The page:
Miles drew a long breath. "You and sweet Laura Reynolds are going to help me retrieve what's mine. I want the real necklace exchanged for a paste copy I've had made."
Stephen suddenly felt noticeably cooler, even though the theater was hot. "And how, exactly, do you propose this is to be achieved?" he asked quietly, his voice barely audible above the noise of the show.
"Before I explain fully, let me point out that there's more to it than just the necklace. I want Deveril's heart to be broken. Laura Reynolds' resemblance to Celina is nothing short of miraculous. She'll be his adored wife returned, and will cause him exquisite emotional pain."
His chilling malice made Stephen draw back. "Look, Miles, leave me out of this. You and the actress proceed without me."
"You'll do as I wish, dear boy," Miles replied softly.
"No!" The single exclamation was uttered so loudly that people in nearby boxes craned their necks. Stephen colored, and looked angrily at Miles. "No, I won't do it," he said more evenly.
"Then I'll call in all your IOUs together," was the ruthless reply.
"Damn you," Stephen whispered.
"Most would say I'm damned already, but that's beside the point. You're going to do what I want, Stephen. It's very simple. In return for regaining your IOUs, you're to take Laura Reynolds with you when you stay for Marianna Deveril's twentieth birthday ball next week."
Stephen was appalled. "Escort an actress to a society ball, Marianna's ball at that? You must be mad! I won't do it, nor will I countenance hurting Marianna in such a cruel way."
His voice had risen again, and Miles quietened him furiously. "Keep your voice down, I don't want the world to know my business! It's Deveril's own invitation, he wants you to take Laura Reynolds with you, maybe not to the actual ball, but he certainly wants to see her."
"Eh? I don't believe it."
"It's the truth."
"And what is my connection to her supposed to be? That she's my long-lost sister? He'll really swallow that!"
"Don't be ridiculous, dear boy. It's all arranged. You see, I know that your staid, rather stuffy aunt, the ever-proper Lady Tangwood, was going to be your sweetheart's chaperone for her first London Season this summer, until fresh, supposedly virginal Marianna marries the future Earl of Sivintree in the early autumn. I also know Lady Tangwood's ill health has caused her to withdraw from this arrangement and retreat to her estate in Yorkshire. Oh, yes, there is very little I don't know. The explanatory letter she sent to Deveril House before she left, er, fell in my hands."
Miles paused, and then smiled again. "One of my many talents is an uncanny ability to copy handwriting. A replacement letter, complete with Lady Tangwood's seal, was duly delivered into Deveril's hands. Its contents were quite simple. Lady Tangwood apologized most profusely for letting them down, but recommended instead a certain Mrs. Reynolds, a widow who, although young and beautiful, is a model of decorum and is everything deemed desirable in a chaperone. Lady Tangwood also suggested you bring Mrs. Reynolds with you."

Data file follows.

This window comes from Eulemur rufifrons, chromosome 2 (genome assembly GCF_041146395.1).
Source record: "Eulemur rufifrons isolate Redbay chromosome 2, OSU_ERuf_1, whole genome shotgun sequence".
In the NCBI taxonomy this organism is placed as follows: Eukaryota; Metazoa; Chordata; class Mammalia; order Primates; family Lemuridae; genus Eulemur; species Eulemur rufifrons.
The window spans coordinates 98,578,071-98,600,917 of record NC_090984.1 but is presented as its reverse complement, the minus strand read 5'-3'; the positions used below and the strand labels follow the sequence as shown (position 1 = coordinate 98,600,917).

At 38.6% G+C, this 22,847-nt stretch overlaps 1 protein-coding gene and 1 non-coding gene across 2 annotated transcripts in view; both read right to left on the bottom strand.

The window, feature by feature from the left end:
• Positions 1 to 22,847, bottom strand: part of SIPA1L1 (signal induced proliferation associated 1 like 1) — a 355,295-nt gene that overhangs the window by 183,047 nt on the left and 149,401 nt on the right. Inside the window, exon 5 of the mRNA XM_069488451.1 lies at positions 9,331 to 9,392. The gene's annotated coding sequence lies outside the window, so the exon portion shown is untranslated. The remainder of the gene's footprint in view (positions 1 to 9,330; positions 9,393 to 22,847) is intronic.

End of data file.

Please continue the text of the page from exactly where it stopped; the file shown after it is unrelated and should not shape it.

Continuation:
Stephen was shaken. "You--you've already written this?"
"I have, and Deveril has agreed to consider the matter. He replied to Lady Tangwood that he wishes you to bring Mrs. Reynolds with you next week for her suitability to be assessed. This letter too was, er, intercepted. He doesn't specify that she will be accommodated at the house, so I suggest you take a room for her at the King's Head in nearby Cirencester."
Stephen's resolve hardened. "I won't be your cat's-paw."
A flinty light shone in Miles' eyes. "Very well, but be warned, I'll not only call in all your IOUs, but see Deveril is apprised of the goings on with his sister. Even supposing you survive the resultant duel, debtor's prison isn't the most salubrious of surroundings, or so I'm told, and with your health as spent as it is at the moment, I fear you'll soon succumb to some pernicious ague or other. Be sensible, man; I'm presenting you with the means of retrieving your IOUs. Remember now, I hold all the trumps."
Stephen ran his fingers agitatedly through his hair. "I wish to God I'd never told you anything about Marianna," he breathed.
"I'm sure you do, but it's a little late now."
Stephen felt utterly sick. Miles did indeed hold the trumps. One thing was certain, if his bluff on this were called, Stephen Woodville's obituary would soon appear in The Times, whether through failing health proving fatal in prison, or because of a fatal dawn meeting with Blair! He strove to extricate himself. "You're mad if you imagine a minor actress can ape the lady well enough to be Marianna Deveril's chaperone!"
"Laura Reynolds is no ordinary actress; she's really very good, and not a whore, like so many of her kind. She comes from a surprisingly well-bred background of Norfolk gentry, and can conduct herself in society. Her family has debts, and she came to London to be Lady Dalrymple's companion, but discovered more could be earned treading the boards." Miles gave a cool smile. "I've made it my business to purchase these debts, as well as the ancestral home near Norwich, so if Laura wishes to protect her kinfolk, she must do as I ask. Their debts will then be wiped out, and their home returned."
"You have an answer for everything, don't you?" Stephen was bitter. "If only I'd never fallen in with you."
"But you did, and now you're in my clutches, so I suggest you bow to my wishes."
Visions of prison and Marianna's ruin flashed before Stephen's eyes. "You leave me no choice," he said, hating himself, and Miles.
Miles gave a coldly triumphant smile that reached through the centuries to touch the future Laura Reynolds as she waited nervously in the wings for the gala evening to commence.